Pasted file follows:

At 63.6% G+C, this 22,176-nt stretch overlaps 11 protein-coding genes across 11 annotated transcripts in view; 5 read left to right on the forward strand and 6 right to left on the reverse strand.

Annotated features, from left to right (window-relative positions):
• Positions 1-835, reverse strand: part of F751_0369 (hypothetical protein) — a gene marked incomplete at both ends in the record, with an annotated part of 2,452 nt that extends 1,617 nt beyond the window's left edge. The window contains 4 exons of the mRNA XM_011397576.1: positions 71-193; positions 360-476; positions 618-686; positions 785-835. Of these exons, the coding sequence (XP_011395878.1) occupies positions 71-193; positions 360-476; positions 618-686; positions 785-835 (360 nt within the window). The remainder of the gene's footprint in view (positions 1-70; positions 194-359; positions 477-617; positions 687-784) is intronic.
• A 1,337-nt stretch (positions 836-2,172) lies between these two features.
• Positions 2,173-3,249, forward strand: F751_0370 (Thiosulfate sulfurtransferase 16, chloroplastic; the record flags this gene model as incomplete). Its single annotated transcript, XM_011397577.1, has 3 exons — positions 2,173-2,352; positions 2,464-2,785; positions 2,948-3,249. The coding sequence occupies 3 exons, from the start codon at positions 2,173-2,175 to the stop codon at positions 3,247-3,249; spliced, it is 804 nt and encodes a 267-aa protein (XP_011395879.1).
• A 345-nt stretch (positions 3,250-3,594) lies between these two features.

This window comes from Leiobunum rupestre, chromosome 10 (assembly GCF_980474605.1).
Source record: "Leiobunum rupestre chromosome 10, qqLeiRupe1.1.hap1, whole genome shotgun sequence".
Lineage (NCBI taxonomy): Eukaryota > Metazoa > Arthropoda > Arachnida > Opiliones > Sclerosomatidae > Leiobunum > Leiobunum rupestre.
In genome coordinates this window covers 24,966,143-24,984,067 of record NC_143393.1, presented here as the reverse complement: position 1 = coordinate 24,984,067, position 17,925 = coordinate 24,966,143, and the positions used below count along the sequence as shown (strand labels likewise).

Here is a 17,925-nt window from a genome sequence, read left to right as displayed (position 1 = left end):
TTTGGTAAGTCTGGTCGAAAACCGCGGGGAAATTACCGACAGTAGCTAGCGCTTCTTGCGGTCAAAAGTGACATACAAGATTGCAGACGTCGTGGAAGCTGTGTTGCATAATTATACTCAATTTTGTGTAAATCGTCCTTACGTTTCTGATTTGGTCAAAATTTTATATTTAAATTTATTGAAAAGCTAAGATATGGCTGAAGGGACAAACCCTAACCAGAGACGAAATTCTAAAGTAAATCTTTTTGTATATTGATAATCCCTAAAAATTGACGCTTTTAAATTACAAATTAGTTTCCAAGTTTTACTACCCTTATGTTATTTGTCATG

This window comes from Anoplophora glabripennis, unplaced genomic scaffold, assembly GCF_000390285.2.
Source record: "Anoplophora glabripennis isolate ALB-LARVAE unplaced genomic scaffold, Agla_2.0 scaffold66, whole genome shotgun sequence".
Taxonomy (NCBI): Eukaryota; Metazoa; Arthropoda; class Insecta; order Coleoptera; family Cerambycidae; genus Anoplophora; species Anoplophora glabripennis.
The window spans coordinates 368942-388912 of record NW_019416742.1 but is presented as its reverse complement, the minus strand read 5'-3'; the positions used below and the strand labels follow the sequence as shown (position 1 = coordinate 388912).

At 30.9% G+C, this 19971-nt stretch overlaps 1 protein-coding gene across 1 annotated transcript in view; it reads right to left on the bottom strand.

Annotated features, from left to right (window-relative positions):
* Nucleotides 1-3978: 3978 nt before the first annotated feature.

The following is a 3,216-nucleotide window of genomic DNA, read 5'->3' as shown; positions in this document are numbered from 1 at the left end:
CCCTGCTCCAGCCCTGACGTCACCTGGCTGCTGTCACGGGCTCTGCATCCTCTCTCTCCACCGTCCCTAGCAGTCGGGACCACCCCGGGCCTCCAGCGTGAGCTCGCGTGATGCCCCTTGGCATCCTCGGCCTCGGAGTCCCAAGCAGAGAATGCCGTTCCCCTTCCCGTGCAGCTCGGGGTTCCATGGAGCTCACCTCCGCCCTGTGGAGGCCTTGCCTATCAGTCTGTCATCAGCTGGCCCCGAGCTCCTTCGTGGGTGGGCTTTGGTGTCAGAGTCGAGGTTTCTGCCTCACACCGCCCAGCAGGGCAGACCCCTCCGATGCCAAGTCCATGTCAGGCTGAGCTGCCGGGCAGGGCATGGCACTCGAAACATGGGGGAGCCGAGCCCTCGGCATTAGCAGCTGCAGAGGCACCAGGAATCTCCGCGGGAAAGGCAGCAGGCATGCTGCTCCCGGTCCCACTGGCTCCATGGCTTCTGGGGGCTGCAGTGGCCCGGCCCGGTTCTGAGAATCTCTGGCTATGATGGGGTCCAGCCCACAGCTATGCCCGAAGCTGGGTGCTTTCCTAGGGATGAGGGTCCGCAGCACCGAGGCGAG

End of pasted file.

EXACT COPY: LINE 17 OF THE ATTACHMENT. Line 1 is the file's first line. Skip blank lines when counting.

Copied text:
At 30.9% G+C, this 19971-nt stretch overlaps 1 protein-coding gene across 1 annotated transcript in view; it reads right to left on the bottom strand.